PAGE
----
Climate Change in North Dakota Since the Last Glaciation
By Allan Ashworth
Department of Geosciences, North Dakota State University


Introduction

The Last Glaciation

The Late Glacial

The Holocene

Conclusions

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The Last Glaciation

North Dakota comprises both glaciated and non-glaciated terrains. During the last glacial maximum, the northern and eastern parts of the state were ice covered with flow directed generally southwards following the James and Red River drainages. The western boundary of the ice sheet across North Dakota was east of the Missouri River. Only the southwestern part of the state was ice-free (Figure 1). Fossil polygons, remnants of patterned ground, are widespread indicating cold and possibly arid conditions. The age of the polygons is uncertain and may predate the last glaciation. Are they

indicators of a polar desert? What was the vegetation and fauna of the ice-marginal zone? Sediments from shallow depressions in the unglaciated region are unfossiliferous. There are no pollen records, but based on a profile from a site close to the Rocky Mountains, we can speculate that 15,000 years ago vegetation of the Great Plains was dominated by Artemisia (sage) and other forbs, and grasses. The vegetation was probably what has been referred to as "mammoth steppe." Certainly, the molars of many mammoths have been found in gravel deposits in western North Dakota but for the majority of the specimens, stratigraphic context is either unknown or uncertain. None of the teeth have been dated so it is uncertain whether they are from the last or earlier glaciations. We do know that the woolly mammoth, Mammuthus primigenius, inhabited the western shore of Lake Agassiz about 11,000 years ago and presumably it was from an ancestral population in the southwest. What other large animals roamed the ice margin? Teeth and bones of bison, including partial skulls of Bison latifrons and Bison antiquus (Bison bison antiquus) are also found in alluvium, but as with the mammoth teeth, their age is uncertain.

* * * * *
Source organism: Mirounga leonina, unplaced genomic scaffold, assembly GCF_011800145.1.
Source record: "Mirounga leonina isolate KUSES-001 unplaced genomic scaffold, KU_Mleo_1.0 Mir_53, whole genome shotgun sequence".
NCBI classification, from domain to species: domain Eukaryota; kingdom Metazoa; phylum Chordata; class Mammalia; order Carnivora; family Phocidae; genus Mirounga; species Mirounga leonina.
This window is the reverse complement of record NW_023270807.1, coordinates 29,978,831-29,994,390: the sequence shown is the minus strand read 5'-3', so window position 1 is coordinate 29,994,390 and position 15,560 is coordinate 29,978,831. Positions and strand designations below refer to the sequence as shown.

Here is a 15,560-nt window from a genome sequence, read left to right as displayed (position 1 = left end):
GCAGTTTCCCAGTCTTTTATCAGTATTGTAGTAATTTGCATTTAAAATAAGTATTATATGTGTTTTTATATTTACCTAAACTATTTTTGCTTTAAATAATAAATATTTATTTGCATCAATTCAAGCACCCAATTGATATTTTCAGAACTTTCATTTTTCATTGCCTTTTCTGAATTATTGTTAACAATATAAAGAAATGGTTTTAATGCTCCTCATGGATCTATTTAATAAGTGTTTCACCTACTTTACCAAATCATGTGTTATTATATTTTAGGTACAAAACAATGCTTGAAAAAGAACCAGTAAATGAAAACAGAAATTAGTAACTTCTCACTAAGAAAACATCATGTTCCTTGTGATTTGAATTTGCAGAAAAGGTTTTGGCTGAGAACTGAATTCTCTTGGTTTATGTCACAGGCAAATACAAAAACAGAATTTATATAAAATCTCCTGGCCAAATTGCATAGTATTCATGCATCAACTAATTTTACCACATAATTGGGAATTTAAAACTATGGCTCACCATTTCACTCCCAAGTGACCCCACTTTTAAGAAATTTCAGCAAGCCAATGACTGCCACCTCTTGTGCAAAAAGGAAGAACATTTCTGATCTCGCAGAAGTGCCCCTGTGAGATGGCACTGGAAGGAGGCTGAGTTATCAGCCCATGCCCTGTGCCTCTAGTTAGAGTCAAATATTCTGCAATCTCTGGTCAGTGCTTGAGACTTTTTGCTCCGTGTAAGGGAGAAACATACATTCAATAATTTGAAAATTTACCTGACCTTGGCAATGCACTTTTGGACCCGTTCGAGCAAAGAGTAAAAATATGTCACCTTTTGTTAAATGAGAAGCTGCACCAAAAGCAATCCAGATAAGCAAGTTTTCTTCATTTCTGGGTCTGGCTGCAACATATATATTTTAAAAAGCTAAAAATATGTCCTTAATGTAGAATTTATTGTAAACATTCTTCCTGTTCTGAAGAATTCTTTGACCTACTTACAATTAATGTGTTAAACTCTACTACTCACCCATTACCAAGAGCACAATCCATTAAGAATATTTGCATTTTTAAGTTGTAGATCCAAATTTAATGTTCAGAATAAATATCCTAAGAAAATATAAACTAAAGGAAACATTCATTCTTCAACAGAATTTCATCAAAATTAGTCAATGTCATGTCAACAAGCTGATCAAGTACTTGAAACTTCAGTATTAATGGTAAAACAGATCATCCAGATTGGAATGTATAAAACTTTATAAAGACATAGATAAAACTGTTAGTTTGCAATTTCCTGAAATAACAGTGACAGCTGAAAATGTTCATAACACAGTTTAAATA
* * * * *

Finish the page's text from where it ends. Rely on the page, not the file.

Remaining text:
Perhaps, the best insight about the megafauna is from the Hot Springs site in the southern Black Hills, South Dakota. This site was located about 200 km south of the ice margin in North Dakota, a distance within the migratory range of several of the large animals. At Hot Springs, mammoths and other large animals were trapped in the sediments of a sink hole lake about 26,000 years ago. The most prominent fossils are those of Mammuthus columbi (Columbian mammoth), and M. primigenius (woolly mammoth). The fauna also included the herbivores Camelops hesternus (yesterday's camel), Hemiauchenia macrocephalus (large headed llama), Antilocapra americana (pronghorn), and cf. Euceratherium collinum (shrub ox). The carnivores and scavangers on these animals were Canis lupus (gray wolf), Canis latrans (coyote), and the largest of the late Pleistocene predators, Arctodus simus (giant short-faced bear).


Dr. Allan Ashworth, Chairman
Geology Department
130 Stevens Hall
North Dakota State University
Fargo, ND 58105
Phone: 701-231-7919
E-mail: ashworth@plains.nodak.edu


NDSU Central Grasslands Research Extension Center

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